The Civil War (Magill Book Reviews)
In March, 1865, hardly a month from the end of the Civil War and his own death, Abraham Lincoln ended his brief review of the war’s causes in his second inaugural address with the simple, hammerstroke words, “And the war came.”
The American Civil War came, and in many ways it has never ended. It engages our greatest historians, most talented novelists, and skilled filmmakers. Today, our Civil War enjoys ourultimate approval: It can be the basis of popular television miniseries.
To help explain this passionate intensity, noted Civil War historian Stephen Sears has edited a remarkable and moving book,THE CIVIL WAR: A TREASURY OF ART AND LITERATURE. Throughout this oversized volume, in powerful words and eloquent pictures, are the stories of the men who fought and the women who endured this wrenching transformation that created the American nation. This book is a record of their intricate tapestry, woven of blue and grey, black and white.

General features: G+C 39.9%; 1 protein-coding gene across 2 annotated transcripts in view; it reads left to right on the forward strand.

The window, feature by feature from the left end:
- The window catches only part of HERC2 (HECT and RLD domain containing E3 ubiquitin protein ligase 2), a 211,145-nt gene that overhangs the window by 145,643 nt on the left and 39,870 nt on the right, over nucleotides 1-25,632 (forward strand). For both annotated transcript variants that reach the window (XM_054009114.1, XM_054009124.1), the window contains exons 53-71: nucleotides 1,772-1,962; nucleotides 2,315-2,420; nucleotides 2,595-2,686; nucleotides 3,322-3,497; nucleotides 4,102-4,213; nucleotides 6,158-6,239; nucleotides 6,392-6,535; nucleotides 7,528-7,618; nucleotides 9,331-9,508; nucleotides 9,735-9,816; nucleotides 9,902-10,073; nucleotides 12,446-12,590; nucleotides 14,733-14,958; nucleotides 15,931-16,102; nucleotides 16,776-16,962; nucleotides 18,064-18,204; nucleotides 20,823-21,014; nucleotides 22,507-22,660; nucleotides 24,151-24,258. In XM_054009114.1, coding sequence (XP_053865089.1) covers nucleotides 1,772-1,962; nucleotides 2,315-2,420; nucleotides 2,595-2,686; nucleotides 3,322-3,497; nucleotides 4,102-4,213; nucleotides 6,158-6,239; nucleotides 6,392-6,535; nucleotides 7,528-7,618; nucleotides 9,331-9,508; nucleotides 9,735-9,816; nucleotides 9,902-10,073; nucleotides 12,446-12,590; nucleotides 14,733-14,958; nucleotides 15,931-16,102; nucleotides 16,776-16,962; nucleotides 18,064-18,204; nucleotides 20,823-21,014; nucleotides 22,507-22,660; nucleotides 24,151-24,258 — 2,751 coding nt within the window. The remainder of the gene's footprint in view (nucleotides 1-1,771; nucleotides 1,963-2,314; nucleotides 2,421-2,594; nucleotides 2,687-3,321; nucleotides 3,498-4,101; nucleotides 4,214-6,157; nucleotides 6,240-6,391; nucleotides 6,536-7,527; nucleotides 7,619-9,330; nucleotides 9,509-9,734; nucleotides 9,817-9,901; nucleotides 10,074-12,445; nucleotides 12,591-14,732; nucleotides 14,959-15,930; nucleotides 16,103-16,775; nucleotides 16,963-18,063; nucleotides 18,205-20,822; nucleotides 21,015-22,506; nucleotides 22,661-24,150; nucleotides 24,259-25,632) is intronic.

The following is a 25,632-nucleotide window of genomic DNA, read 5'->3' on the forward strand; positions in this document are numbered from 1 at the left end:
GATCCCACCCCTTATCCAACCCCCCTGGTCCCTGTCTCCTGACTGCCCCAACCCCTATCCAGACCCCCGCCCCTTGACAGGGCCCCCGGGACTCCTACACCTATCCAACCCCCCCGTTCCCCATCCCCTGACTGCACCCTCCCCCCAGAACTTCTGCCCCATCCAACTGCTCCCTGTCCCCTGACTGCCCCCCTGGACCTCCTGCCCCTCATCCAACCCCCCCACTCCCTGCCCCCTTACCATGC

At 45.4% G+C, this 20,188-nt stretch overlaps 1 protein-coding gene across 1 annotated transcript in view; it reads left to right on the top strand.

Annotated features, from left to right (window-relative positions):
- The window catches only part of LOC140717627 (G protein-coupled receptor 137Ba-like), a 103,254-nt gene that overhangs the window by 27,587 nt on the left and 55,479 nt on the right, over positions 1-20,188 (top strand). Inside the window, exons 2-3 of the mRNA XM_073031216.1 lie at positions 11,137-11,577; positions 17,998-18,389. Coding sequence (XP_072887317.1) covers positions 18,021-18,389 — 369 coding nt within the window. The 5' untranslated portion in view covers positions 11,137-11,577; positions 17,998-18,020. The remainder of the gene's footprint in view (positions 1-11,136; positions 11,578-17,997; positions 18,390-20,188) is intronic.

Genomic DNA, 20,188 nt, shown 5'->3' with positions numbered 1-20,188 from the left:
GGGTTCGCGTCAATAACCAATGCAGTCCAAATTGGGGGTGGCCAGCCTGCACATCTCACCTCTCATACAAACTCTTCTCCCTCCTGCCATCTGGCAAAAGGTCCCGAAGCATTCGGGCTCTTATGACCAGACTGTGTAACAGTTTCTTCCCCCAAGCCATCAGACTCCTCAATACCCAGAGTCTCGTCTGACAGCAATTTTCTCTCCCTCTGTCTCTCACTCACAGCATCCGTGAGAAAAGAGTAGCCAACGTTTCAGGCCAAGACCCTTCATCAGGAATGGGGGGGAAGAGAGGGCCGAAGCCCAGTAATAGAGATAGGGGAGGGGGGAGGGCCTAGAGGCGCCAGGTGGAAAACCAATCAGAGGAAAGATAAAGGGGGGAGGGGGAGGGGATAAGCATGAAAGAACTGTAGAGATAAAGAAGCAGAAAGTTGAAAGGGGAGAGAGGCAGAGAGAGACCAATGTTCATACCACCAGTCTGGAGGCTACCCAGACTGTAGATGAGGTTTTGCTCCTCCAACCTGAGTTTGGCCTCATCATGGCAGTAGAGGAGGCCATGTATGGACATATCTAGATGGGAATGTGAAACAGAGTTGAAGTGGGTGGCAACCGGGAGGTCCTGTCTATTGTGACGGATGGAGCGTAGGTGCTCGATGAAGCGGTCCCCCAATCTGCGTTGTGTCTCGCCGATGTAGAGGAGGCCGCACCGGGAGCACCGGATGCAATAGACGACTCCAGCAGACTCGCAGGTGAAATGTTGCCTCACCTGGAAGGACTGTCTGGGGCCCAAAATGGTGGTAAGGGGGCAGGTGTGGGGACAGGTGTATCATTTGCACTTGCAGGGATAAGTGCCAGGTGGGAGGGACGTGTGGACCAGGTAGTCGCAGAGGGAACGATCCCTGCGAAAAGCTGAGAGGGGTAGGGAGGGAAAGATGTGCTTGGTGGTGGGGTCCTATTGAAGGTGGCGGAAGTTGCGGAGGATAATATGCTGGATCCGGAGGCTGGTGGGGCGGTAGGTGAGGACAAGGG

The famous are here: Frederick Douglas expressing the eloquent voice of an enslaved but unbowed people; Mary Chestnut recording the onset of war and the slow grind of defeat; William Faulkner, explaining how for every Southern boy, “it’s still not yet two o’clock on that July afternoon in 1863.”
They are joined, even surpassed, by the everyday voices: aConfederate enlisted man recounting how his squad traded supplies with Yankees across the river; a newspaper editor...
(The entire section is 356 words.)
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